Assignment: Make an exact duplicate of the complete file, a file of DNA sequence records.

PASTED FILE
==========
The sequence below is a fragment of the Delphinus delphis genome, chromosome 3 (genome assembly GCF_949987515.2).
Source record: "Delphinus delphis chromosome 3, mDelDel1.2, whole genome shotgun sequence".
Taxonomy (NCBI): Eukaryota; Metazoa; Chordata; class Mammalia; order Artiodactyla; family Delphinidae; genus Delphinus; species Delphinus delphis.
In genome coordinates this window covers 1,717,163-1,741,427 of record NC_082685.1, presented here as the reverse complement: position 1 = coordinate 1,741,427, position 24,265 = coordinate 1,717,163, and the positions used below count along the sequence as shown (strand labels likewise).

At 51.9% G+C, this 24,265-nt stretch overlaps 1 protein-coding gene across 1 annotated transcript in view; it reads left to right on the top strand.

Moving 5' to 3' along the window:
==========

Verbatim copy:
The sequence below is a fragment of the Delphinus delphis genome, chromosome 3 (genome assembly GCF_949987515.2).
Source record: "Delphinus delphis chromosome 3, mDelDel1.2, whole genome shotgun sequence".
Taxonomy (NCBI): Eukaryota; Metazoa; Chordata; class Mammalia; order Artiodactyla; family Delphinidae; genus Delphinus; species Delphinus delphis.
In genome coordinates this window covers 1,717,163-1,741,427 of record NC_082685.1, presented here as the reverse complement: position 1 = coordinate 1,741,427, position 24,265 = coordinate 1,717,163, and the positions used below count along the sequence as shown (strand labels likewise).

At 51.9% G+C, this 24,265-nt stretch overlaps 1 protein-coding gene across 1 annotated transcript in view; it reads left to right on the top strand.

Moving 5' to 3' along the window: